National News - August 09, 2007


Tony Hotland, The Jakarta Post, Jakarta

A police officer pulls over a motorist and asks him to show his driver's license and his vehicle's documents. Upon receiving the documents, the police walks away from the scene.

The motorist then stops his vehicle and follows the officer. A brief conversation ensues, with the police insisting the motorist has violated the traffic regulation and has to be booked.

Often he also tells the motorist that his license and vehicle documents will be seized.

Another conversation follows, with the motorist taking out his wallet. Shortly afterward, the two shake hands and the motorist gets back his license and vehicle documents.

This scenario is still very common in Jakarta.

Virtually all motorists can say they have had to pay some kind of kickback after violating a traffic rule -- they pay the money to avoid the promised red-tape at the nearest precinct.

The bribe is sometimes as low as Rp 5,000 (55 U.S. cents), but that's not the point.

It's been 61 years since the police force was formed in 1946 and it's been nine years since Soeharto's tyranny in 1998 -- but still the nation's police are described as despotic.

And this is despite the force having seen a series of internal reforms.

A nationwide survey carried out in May by two institutes suggested the police force's despotic attitude and the illegal fees they collect on the street remain a huge headache for motorists.

But still the police are praised for sustaining national security.

The survey was carried out by Indo Barometer and ProPatria Institute and involved 1,200 adults across 33 provinces. It used a questionnaire with a margin of error of plus or minus 3 percent.

More than 45 percent of the respondents said the police needed to berate "ill-behaved" officers and 39 percent said the illegal fees the public often paid to officers must be stopped.

But around one-third of the respondents said a functioning reward and punishment system would address these issues.

Coordinator of the National Police chief's staff, Insp. Gen. Winarto, said Tuesday the negative culture within the police force must be addressed, particularly because Indonesia was a young democracy.

"Reforming such culture (goes hand in hand) with an improvement of welfare and comprehensive training for new officers," Winarto told a discussion on police reform.

Low-ranking officers in Indonesia get a monthly basic salary of Rp 793,500 (US$88), while those in the highest bracket get Rp 2,512,800 per month.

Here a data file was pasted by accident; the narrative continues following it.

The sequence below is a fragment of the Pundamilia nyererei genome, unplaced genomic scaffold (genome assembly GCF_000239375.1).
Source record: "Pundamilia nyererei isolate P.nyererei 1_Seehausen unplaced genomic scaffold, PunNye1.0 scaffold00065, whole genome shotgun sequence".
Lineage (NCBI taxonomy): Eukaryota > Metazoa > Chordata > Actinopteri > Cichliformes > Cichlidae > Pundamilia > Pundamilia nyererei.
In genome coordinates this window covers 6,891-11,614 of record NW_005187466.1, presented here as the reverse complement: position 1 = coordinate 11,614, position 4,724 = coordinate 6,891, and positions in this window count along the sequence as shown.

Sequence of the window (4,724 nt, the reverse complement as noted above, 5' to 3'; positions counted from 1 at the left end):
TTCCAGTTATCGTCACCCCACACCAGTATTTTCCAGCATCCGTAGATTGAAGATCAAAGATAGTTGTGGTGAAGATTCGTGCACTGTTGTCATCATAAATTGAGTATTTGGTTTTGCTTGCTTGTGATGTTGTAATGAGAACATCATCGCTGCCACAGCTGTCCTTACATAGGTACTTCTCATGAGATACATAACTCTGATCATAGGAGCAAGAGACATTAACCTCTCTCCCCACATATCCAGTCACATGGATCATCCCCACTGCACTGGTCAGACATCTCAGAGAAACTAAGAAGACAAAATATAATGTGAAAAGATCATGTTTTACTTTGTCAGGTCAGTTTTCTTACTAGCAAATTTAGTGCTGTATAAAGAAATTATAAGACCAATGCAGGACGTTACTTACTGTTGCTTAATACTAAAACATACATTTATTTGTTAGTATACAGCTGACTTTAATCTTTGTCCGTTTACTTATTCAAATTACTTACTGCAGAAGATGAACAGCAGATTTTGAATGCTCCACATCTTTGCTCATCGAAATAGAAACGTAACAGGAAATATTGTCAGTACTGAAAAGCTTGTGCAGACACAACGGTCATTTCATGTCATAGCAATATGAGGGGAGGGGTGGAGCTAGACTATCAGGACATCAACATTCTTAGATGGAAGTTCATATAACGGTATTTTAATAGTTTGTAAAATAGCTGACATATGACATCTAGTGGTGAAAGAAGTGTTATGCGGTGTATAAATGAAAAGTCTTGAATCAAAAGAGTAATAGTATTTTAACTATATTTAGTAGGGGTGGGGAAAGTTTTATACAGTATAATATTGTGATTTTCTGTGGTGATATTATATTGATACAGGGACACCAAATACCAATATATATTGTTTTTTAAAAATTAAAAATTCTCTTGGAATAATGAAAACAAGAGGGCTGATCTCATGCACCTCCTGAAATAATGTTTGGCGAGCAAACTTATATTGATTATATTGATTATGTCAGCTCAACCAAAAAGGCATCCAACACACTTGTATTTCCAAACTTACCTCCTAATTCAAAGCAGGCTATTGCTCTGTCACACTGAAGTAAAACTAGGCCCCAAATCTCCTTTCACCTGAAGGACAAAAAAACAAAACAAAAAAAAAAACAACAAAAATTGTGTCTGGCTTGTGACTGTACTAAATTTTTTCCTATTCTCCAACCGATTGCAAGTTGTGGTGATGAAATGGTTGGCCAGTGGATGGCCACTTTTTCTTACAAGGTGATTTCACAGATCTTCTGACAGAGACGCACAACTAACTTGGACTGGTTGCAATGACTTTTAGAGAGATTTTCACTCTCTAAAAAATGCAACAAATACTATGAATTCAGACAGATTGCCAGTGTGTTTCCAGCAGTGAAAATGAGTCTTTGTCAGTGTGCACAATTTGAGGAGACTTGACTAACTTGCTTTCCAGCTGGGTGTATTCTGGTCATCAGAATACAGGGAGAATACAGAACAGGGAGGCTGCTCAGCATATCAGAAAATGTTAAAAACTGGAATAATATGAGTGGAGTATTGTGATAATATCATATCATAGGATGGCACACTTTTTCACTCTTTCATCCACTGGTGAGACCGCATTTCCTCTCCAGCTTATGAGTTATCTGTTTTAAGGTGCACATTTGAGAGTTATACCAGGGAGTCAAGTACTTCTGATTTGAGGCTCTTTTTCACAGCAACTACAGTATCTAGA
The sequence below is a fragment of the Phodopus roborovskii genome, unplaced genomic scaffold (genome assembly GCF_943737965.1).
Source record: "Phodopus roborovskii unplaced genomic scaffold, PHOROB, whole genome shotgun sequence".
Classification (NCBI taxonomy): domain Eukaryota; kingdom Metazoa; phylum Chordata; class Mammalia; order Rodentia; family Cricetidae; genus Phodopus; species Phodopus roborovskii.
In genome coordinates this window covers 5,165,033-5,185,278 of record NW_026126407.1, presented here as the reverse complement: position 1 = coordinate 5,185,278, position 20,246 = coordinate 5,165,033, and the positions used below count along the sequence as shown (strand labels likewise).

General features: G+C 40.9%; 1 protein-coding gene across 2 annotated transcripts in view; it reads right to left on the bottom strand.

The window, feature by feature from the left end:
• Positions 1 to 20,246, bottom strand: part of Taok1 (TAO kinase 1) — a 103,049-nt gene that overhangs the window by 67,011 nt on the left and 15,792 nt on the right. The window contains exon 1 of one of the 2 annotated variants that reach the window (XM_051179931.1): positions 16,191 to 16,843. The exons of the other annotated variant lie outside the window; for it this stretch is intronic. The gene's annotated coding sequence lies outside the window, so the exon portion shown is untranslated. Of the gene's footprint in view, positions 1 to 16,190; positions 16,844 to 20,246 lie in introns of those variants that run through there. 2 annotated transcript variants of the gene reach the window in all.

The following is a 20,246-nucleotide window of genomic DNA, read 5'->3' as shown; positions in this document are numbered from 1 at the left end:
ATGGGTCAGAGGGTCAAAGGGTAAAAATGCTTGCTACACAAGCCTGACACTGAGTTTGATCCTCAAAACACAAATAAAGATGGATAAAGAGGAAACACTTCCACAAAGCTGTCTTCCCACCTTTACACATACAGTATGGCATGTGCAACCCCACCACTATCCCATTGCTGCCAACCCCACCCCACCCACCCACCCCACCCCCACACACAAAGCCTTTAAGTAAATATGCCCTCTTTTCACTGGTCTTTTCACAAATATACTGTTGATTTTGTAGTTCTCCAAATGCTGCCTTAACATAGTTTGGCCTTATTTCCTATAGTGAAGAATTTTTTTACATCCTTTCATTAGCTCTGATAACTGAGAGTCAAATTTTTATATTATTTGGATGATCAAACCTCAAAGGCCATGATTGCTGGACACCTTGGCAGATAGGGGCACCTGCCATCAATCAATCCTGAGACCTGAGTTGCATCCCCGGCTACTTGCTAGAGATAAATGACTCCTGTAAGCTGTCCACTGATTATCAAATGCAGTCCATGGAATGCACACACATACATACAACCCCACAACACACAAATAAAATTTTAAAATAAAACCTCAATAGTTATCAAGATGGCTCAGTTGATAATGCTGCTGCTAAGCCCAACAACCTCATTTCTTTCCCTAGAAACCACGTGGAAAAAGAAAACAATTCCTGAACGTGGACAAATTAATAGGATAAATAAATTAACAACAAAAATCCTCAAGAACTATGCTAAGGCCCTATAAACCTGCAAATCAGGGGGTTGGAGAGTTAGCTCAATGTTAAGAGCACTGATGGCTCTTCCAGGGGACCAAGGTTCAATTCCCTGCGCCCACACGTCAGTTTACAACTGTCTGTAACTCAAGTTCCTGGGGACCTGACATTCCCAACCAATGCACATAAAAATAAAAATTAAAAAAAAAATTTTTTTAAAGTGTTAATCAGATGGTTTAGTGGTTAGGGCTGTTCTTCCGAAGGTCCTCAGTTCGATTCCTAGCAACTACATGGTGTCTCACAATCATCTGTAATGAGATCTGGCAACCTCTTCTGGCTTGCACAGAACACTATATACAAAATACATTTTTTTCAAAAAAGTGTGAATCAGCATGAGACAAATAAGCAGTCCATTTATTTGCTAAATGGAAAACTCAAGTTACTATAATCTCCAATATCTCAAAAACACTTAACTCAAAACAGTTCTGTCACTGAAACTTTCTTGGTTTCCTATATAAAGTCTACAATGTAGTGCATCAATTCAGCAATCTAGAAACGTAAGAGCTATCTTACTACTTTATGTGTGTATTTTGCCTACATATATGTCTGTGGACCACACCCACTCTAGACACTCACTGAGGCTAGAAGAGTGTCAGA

Fajrul Falaakh, a member of the National Law Commission, said the police force's failure to deliver their service to the public was a sign they did not apply democratic values to their role.

"But failure to treat the police fairly as citizens, which includes their salary and the conditions in which they must work, is also a show of poor democratic policing," said the Gadjah Mada University lecturer.

Some 20 percent of the surveyed respondents also said the police should have an internal supervision mechanism to hold them accountable.

Such a mechanism was realized with the creation of the National Police Commission in 2005, but critics said it does not have the authority it needs. They said it needed the kind of power the Judicial Commission enjoys.

The Police Commission is chaired by the Coordinating Minister of Politics, Legal and Security Affairs and consists of the Home Affairs Minister, the Justice and Human Rights Minister and six other independent members.

The commission is designed to help the President steer the policies of the force, to help select or dismiss the police chief and to receive public complaints.

The Commission's secretary, Insp. Gen. Ronny Lihawa, said the commission should restore public trust in the police's political neutrality and accountability.

But he said only 47 out of 217 complaints filed by the public since December 2006 had been resolved by the police.

University lecturer Fajrul said an external overseeing body was a prerequisite to ensure full supervision of the police's vast authority.

The police force's Winarto said they were making efforts to change the mindset of new officers, with a curriculum highlighting respect for human rights.

He also said a ratio of one policeman to every 500 civilians would help deliver a quicker service.

Perhaps when all of these measures have been put in place, motorists can rest assured they'll be able to leave their money in their wallets when they're next pulled over by a policeman.
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"People say funny things......."

Peter Kay